Best Years of Our Lives?

James Manso graduates from Scripps Ranch High School on Monday, June 15. He will attend NYU in the fall, majoring in journalism and communications with a minor in creative writing. He wrote columns for the SRCA Newsletter over the past year, and we thank him for his time and insight into life at SRHS and as a teenager in this day and age. The title for James’ column, “Where the Coffee Never Stops,” is inspired by a nonfiction piece by his favorite nonfiction writer, Joan Didion.

A few years ago, before I discovered the magical qualities of coffee and every inhale felt like an uphill battle, I wrote in the back of my biology notebook that things would never change, that I would stay in high school forever, and that my life would never open up the uncertainties of a future beyond high school. I don’t think this sobering entry was the product of a logical rationalization, but I don’t think it’s untrue. Much of my high school experience was me despairingly waiting for high school to end.

Well, my peers and I finally made it. I walked out of my final AP test on a Friday in May and I knew I had reached some sort of dreamlike oasis. In a few short months I will be living 3,000 miles away, with only two of my former 529 peers—one of them being my best friend. And perhaps it’s because I’ve always been devastatingly sentimental, but I couldn’t help but think of these past four years as they have worked together to make my peers and myself who we are today.

I remember with shocking clarity the first day of our freshman year. It was humid and a summer storm was passing—which felt like a treat because we never get summer storms—and none of us knew where our classes were. I remember feeling the confliction of finally leaving a terrible year in middle school behind—because who actively enjoys the painful metamorphosis of the early teenage years?—and having another four in front of me that no amount of black leather planners could really predict the final result of.

I write here, four years later, about somebody who used to be me: the schoolboy with the Jansport backpack, barely keeping his head above the waterline with the physical and emotional stress of high school, ready to return home. I now walk with a little bit more grace, more aligned posture, ending a day in an entirely different home, but with more exhaustion. Our hero has not reached tragic stature, but he does not believe that all fairy tales have happy endings anymore.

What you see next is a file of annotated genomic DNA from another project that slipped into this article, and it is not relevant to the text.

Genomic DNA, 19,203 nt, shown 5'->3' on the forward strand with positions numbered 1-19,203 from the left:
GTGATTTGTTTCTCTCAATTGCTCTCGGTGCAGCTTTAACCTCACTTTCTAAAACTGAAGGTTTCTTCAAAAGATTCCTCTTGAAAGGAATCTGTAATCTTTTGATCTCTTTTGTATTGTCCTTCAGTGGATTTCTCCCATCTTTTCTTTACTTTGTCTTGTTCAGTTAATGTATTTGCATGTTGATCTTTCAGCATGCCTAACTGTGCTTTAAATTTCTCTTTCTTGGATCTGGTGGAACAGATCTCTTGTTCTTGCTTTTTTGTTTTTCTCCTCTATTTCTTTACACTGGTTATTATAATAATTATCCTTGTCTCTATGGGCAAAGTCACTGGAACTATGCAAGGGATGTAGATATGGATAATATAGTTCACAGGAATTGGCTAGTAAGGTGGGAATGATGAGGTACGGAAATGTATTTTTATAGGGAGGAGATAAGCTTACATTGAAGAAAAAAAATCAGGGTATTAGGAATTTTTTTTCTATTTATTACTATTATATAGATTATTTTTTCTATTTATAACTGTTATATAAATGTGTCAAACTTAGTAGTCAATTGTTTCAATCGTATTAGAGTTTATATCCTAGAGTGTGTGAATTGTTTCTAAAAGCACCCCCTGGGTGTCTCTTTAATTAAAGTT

That being said, high school has not been a tragic event cured only by the panacean act of running away to college, but growing up is by no means easy. I think we all have been pushed into something greater than we could grapple with 100% of the time. Growing up is like walking into a room with the walls stripped bare: those who have finished and entered the backyard garden may not remember the icy surprise of jumping into the cold pool of adulthood. I say this because we have been told for the past four years to enjoy high school, that it would be the best four years of our lives. With these past four years behind me, I don’t disagree.

The pain of high school comes from having to constantly keep moving. We are focused on our futures, our careers, or maybe just the final bell on Friday. We do not stop moving forward. Such a rapid pace requires us to promptly move on from the crushes who didn’t text back, the tests we didn’t study for, or the friends who didn’t end up being who we thought they were. Moving on can be hard, but moving on means development, constantly springing forward to the next project.

Although we all were focused on ourselves, out to get what was the best for us, I think what makes high school those “best years” is the camaraderie involved with spending four years riding a streetcar named desire to the graduation stage. We all put in our work, we all felt each blow to our self-esteem, and learned to banish self-doubt. And we did it together.

One of the benefits of going to such a large public school is definitely the diversity. An upper middle-class neighborhood sounds like it would have the diversity of the mayonnaise shelf in the Vons I used to work at on Scripps Poway Parkway. But we were all exposed to so many different types of people. My English class alone—my favorite class senior year, with the exception of the beloved yearbook I edited —was filled with so many high achievers who always encouraged each other to see works differently and to look at how we would apply that to our lives.

We put in these past four years with one another. And even though we are walking in our cap and gown off the stage as different people than we were when we first walked to get our schedules on that humid and rainy day, I hope we do not forget the people we once were, and I hope we do not forget each other.

James Manso, SRHS Graduate